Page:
• 2
    @Curious2learn. No, there is nothing quite like append in Numpy. There are functions that concatenate arrays or stack them by making new arrays, but they do not do so by appending. This is because of the way that the data structures are set-up. Numpy arrays are made to be fast by virtue of being able to more compactly store values, but they need to be have fixed size to obtain this speed. Python lists are designed to be more flexible at the cost of speed and size. – Justin Peel Dec 26 '10 at 22:10
  • 3
    @Curious: well, there is an append in numpy. It's just that it's less efficient not to preallocate (in this case, much less efficient, since appending copies the entire array each time), so it's not a standard technique. – Katriel Dec 26 '10 at 22:50
  • 1
    What if only part of the np.empty array is filled by values? What about the remaining "empty" items? – Lee Jul 26 '16 at 16:36
  • 1
    If you know only know the width (e.g. needed for np.concatenate()), you can initialize with: np.empty((0, some_width)). 0, so your first array won't be garbage. – NumesSanguis Sep 1 '17 at 5:59
37

The way I usually do that is by creating a regular list, then append my stuff into it, and finally transform the list to a numpy array as follows :

import numpy as np
big_array = [] #  empty regular list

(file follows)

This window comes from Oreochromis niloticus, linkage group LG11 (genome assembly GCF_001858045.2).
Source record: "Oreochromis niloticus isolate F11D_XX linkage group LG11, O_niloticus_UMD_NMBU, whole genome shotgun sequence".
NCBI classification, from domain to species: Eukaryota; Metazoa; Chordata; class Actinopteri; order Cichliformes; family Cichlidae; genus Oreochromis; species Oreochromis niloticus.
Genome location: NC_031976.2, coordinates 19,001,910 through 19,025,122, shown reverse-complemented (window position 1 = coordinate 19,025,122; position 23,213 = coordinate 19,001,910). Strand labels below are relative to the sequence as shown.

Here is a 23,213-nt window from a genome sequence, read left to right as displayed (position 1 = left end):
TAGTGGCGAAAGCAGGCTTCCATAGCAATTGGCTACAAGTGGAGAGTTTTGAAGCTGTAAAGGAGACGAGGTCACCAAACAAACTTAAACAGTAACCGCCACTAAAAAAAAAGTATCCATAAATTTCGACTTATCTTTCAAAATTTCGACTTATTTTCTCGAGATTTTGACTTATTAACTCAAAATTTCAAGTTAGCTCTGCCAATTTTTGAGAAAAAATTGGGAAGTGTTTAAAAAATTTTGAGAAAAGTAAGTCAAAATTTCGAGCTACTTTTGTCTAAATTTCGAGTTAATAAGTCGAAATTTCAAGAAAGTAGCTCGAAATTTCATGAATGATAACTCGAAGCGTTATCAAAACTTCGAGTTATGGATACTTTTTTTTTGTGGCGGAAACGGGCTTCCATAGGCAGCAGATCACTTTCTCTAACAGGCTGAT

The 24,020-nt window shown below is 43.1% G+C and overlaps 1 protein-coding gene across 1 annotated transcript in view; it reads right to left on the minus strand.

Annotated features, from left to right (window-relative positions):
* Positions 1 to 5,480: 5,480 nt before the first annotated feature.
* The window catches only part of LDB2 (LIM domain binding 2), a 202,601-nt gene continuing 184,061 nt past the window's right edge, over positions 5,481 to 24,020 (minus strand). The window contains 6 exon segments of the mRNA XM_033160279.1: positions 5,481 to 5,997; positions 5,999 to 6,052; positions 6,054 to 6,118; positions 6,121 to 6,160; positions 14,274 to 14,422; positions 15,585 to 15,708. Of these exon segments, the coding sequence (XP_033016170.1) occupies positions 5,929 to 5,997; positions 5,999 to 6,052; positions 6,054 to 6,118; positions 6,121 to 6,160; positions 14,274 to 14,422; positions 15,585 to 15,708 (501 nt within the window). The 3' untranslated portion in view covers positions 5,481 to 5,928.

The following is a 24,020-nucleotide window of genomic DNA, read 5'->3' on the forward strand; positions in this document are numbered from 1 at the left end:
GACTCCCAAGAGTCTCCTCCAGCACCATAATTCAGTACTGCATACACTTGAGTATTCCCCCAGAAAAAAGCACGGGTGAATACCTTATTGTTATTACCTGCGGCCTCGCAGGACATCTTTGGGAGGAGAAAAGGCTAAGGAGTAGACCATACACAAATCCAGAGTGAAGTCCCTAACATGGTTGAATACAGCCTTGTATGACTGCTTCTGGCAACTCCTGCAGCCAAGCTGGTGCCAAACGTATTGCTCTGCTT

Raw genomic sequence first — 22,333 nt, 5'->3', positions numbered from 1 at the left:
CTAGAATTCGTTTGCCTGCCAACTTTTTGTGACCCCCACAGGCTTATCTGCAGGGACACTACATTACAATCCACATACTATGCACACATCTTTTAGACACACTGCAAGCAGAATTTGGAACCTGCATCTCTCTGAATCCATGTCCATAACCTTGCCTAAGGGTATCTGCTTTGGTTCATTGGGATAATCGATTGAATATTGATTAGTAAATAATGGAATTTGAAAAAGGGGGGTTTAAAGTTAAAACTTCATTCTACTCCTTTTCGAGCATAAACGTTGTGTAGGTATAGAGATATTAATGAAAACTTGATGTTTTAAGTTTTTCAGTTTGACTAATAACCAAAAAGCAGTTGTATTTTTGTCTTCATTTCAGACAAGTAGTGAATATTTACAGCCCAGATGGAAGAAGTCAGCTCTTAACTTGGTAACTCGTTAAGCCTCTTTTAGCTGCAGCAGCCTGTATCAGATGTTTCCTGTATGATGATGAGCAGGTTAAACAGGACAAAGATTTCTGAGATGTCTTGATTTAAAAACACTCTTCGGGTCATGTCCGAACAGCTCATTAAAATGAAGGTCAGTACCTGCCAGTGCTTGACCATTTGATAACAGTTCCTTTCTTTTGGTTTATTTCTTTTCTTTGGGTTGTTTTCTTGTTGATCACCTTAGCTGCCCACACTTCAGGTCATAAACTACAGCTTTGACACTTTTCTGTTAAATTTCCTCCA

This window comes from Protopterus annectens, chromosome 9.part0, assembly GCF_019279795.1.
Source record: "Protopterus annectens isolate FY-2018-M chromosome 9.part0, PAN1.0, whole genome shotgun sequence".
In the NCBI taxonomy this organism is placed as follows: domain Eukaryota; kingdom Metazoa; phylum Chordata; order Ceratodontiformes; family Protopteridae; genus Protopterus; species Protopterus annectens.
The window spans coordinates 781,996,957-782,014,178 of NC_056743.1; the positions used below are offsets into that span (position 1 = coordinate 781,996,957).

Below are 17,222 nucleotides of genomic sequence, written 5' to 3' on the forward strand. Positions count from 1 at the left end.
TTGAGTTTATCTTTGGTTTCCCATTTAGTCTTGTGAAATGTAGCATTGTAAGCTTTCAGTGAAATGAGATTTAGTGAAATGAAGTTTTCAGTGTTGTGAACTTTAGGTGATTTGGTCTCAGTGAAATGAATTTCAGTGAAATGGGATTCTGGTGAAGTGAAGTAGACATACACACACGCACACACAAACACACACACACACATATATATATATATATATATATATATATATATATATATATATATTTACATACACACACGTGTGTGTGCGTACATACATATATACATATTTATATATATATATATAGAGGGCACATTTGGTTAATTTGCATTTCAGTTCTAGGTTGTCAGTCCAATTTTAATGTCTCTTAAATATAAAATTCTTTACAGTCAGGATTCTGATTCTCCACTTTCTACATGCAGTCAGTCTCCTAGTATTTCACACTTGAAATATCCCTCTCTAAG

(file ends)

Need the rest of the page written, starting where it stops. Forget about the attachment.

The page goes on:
for i in range(5):
    arr = i*np.ones((2,4)) # for instance
    big_array.append(arr)
big_np_array = np.array(big_array)  # transformed to a numpy array

of course your final object takes twice the space in the memory at the creation step, but appending on python list is very fast, and creation using np.array() also.

  • 9
    This is not the way to go if you know the size of the array ahead of time, however... I end up using this method frequently when I don't know how big the array will end up being. For example, when reading data from a file or another process. It isn't really as awful as it may seem at first since python and numpy are pretty clever. – travc Feb 9 '13 at 22:55
13

Introduced in numpy 1.8:

numpy.full

Return a new array of given shape and type, filled with fill_value.

Examples:

>>> import numpy as np
>>> np.full((2, 2), np.inf)
array([[ inf,  inf],
       [ inf,  inf]])
>>> np.full((2, 2), 10)
array([[10, 10],
       [10, 10]])
12

Array analogue for the python's

a = []
for i in range(5):
    a.append(i)

is:

import numpy as np

a = np.empty((0))
for i in range(5):
    a = np.append(a, i)
  • 5